Lesson 2: Patience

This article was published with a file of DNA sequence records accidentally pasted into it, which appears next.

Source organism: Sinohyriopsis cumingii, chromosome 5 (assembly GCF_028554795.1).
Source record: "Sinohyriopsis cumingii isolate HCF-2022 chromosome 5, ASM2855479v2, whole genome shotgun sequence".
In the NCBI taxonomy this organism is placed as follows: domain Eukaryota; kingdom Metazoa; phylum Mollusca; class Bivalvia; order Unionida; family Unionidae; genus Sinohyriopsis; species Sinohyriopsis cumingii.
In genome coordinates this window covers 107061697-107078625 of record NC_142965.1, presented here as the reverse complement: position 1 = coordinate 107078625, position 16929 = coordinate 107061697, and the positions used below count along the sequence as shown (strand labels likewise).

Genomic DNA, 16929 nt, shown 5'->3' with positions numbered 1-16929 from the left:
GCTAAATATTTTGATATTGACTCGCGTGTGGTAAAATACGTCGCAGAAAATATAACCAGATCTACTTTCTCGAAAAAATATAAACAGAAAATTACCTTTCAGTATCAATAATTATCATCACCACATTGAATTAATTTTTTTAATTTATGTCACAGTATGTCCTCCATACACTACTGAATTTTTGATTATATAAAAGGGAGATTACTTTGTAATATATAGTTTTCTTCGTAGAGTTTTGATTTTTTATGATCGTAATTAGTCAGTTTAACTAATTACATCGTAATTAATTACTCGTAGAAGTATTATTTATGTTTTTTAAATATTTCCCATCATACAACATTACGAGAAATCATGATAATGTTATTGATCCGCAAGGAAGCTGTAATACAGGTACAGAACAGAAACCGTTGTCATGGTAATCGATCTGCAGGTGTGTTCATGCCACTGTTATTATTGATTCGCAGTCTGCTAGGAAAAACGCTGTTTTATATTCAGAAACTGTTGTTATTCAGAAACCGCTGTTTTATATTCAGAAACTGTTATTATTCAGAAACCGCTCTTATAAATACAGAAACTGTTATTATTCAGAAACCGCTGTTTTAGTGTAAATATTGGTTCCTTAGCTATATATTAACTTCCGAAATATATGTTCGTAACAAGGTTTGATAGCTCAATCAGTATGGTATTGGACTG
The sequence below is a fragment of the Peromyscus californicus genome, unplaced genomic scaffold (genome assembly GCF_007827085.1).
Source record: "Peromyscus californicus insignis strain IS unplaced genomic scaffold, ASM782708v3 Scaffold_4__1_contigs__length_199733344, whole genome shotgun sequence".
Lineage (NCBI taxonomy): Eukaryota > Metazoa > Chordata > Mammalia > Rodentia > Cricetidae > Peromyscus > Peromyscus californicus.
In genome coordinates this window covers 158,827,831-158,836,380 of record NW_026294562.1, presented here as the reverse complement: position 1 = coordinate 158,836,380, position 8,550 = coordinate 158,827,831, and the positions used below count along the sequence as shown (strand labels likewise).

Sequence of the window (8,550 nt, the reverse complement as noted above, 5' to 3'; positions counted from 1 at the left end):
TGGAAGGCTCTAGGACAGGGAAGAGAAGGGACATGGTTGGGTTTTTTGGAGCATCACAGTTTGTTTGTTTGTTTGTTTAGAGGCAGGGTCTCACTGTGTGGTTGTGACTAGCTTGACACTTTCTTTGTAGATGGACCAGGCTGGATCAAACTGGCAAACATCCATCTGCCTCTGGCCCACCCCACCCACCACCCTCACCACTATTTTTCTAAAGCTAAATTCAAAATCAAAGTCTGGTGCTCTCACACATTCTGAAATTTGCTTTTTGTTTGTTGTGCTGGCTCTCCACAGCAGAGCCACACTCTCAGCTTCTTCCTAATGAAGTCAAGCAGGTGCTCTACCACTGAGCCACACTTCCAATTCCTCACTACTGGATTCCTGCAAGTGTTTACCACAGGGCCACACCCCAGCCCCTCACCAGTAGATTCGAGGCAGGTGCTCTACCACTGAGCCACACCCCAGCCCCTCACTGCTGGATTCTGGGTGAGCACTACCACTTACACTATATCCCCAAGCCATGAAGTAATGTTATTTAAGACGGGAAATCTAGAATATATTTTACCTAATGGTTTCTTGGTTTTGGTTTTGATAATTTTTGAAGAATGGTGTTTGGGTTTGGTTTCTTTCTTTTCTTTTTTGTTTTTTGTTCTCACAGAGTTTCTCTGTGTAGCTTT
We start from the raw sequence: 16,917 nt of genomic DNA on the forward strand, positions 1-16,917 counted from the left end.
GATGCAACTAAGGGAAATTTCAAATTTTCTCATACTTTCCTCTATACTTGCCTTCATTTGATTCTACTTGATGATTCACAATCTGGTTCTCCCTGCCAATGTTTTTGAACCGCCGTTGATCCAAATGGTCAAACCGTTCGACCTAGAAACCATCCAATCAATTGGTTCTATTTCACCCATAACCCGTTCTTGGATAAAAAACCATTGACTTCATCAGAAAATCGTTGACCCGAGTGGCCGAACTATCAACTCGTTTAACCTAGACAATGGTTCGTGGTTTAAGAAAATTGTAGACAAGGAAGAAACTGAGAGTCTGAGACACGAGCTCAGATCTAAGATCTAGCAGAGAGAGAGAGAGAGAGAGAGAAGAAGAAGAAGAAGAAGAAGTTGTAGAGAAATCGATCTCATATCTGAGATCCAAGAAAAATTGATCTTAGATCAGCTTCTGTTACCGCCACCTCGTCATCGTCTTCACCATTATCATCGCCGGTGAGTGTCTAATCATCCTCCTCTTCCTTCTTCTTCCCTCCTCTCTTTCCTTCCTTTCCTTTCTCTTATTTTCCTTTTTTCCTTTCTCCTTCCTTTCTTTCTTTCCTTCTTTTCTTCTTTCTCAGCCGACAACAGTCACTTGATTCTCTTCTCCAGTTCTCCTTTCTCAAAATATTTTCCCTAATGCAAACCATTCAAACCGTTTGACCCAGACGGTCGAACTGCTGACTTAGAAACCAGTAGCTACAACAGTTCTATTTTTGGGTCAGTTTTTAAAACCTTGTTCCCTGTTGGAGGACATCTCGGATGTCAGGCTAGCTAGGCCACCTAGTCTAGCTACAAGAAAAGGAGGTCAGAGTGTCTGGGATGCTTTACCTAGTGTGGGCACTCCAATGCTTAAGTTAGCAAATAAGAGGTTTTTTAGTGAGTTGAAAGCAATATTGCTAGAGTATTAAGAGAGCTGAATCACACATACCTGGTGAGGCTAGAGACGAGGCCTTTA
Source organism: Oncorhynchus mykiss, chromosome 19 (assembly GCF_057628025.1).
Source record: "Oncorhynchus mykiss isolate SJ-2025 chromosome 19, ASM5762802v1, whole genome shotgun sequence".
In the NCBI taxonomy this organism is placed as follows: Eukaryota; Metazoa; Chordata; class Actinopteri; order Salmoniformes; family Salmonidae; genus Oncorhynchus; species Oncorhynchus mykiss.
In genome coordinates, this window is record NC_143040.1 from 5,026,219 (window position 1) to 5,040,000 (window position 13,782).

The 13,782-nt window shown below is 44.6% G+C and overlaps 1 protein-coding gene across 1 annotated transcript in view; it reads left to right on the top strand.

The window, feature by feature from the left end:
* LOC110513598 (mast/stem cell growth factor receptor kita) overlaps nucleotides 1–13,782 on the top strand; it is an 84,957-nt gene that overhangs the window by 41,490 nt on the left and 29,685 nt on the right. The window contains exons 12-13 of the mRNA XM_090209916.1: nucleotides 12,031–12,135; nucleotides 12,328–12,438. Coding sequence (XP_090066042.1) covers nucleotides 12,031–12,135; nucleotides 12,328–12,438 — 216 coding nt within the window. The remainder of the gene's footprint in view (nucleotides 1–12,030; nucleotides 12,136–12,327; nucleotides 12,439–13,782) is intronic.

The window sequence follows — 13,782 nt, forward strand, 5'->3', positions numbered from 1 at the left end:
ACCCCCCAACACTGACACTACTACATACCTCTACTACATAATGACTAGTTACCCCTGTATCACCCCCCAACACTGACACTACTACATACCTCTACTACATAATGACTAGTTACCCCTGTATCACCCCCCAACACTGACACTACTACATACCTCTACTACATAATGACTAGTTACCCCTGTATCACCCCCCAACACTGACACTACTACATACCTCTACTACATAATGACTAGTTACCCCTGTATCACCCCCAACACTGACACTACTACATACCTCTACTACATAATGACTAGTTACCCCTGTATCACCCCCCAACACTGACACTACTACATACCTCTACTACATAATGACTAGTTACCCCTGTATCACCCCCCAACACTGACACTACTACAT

Apparently, I still haven't really figured this one out. I started the race feeling great, running what I felt was a manageable pace. In fact, in some ways I felt better than in years past, and that I was holding back a bit. With that being said, I rolled into Francis Peak in 4th or 5th place in 3 hours 30 minutes, my fastest split so far by 2 minutes. And then people started to pass me as my left glute started to cramp up and climbing became laborious. Then my groin started to cramp, my right MCL was strained and within 5-10 miles I was really slowing down. At one point, I got passed with my pants down (literally) by a group of about 5 runners. About the time I made it to Swallow Rocks (mile 32) I had convinced myself that my race was over. Sitting in a chair feeling sorry for myself is how Christian and Greg found me. They convinced me to walk with them, and sucking on a grape popsicle, that's what I did. After a couple miles of this, and many internal debates to be discussed in a couple paragraphs, I was satisfied with the idea that I would be finishing the race sometime in the afternoon on Saturday. I moved slowly to Big Mountain, picked up my pacer Bryce Hopkin, and we went for a long walk to Lambs Canyon. Patience.